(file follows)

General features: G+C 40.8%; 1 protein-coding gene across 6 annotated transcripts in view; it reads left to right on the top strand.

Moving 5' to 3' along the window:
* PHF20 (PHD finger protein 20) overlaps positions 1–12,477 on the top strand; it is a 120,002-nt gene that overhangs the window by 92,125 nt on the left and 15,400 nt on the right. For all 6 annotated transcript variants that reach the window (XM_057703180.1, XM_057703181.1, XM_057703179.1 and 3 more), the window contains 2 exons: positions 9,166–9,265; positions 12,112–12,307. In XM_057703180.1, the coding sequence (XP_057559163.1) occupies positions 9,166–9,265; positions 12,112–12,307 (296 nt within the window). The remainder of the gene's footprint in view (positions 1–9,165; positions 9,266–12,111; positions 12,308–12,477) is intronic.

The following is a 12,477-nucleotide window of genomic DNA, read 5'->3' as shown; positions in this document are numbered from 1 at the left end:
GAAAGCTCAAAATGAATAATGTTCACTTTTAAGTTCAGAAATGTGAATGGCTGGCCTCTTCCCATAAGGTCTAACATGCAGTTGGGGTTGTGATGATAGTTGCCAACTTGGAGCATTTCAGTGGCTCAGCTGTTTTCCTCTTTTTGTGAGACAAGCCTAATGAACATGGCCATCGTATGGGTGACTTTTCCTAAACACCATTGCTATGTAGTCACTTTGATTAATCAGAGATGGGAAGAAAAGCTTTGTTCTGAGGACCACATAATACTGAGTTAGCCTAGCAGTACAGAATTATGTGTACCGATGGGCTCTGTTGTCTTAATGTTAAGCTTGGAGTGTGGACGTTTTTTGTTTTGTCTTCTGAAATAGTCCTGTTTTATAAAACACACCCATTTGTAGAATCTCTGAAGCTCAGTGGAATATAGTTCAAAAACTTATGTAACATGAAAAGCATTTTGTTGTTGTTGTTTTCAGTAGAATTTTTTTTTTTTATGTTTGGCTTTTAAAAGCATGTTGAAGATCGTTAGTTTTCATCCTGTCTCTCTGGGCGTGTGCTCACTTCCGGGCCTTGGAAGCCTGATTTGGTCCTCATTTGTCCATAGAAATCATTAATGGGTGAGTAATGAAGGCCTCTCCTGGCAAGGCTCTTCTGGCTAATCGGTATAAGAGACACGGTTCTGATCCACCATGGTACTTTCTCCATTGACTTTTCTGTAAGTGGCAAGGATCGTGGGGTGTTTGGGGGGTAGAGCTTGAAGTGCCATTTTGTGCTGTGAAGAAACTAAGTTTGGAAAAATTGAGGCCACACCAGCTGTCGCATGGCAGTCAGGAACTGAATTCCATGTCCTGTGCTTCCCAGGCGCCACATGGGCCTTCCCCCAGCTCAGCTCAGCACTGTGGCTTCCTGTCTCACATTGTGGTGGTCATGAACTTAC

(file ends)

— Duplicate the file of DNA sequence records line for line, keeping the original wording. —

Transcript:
General features: G+C 40.8%; 1 protein-coding gene across 6 annotated transcripts in view; it reads left to right on the top strand.

Moving 5' to 3' along the window:
* PHF20 (PHD finger protein 20) overlaps positions 1–12,477 on the top strand; it is a 120,002-nt gene that overhangs the window by 92,125 nt on the left and 15,400 nt on the right. For all 6 annotated transcript variants that reach the window (XM_057703180.1, XM_057703181.1, XM_057703179.1 and 3 more), the window contains 2 exons: positions 9,166–9,265; positions 12,112–12,307. In XM_057703180.1, the coding sequence (XP_057559163.1) occupies positions 9,166–9,265; positions 12,112–12,307 (296 nt within the window). The remainder of the gene's footprint in view (positions 1–9,165; positions 9,266–12,111; positions 12,308–12,477) is intronic.

The following is a 12,477-nucleotide window of genomic DNA, read 5'->3' as shown; positions in this document are numbered from 1 at the left end:
GAAAGCTCAAAATGAATAATGTTCACTTTTAAGTTCAGAAATGTGAATGGCTGGCCTCTTCCCATAAGGTCTAACATGCAGTTGGGGTTGTGATGATAGTTGCCAACTTGGAGCATTTCAGTGGCTCAGCTGTTTTCCTCTTTTTGTGAGACAAGCCTAATGAACATGGCCATCGTATGGGTGACTTTTCCTAAACACCATTGCTATGTAGTCACTTTGATTAATCAGAGATGGGAAGAAAAGCTTTGTTCTGAGGACCACATAATACTGAGTTAGCCTAGCAGTACAGAATTATGTGTACCGATGGGCTCTGTTGTCTTAATGTTAAGCTTGGAGTGTGGACGTTTTTTGTTTTGTCTTCTGAAATAGTCCTGTTTTATAAAACACACCCATTTGTAGAATCTCTGAAGCTCAGTGGAATATAGTTCAAAAACTTATGTAACATGAAAAGCATTTTGTTGTTGTTGTTTTCAGTAGAATTTTTTTTTTTTATGTTTGGCTTTTAAAAGCATGTTGAAGATCGTTAGTTTTCATCCTGTCTCTCTGGGCGTGTGCTCACTTCCGGGCCTTGGAAGCCTGATTTGGTCCTCATTTGTCCATAGAAATCATTAATGGGTGAGTAATGAAGGCCTCTCCTGGCAAGGCTCTTCTGGCTAATCGGTATAAGAGACACGGTTCTGATCCACCATGGTACTTTCTCCATTGACTTTTCTGTAAGTGGCAAGGATCGTGGGGTGTTTGGGGGGTAGAGCTTGAAGTGCCATTTTGTGCTGTGAAGAAACTAAGTTTGGAAAAATTGAGGCCACACCAGCTGTCGCATGGCAGTCAGGAACTGAATTCCATGTCCTGTGCTTCCCAGGCGCCACATGGGCCTTCCCCCAGCTCAGCTCAGCACTGTGGCTTCCTGTCTCACATTGTGGTGGTCATGAACTTAC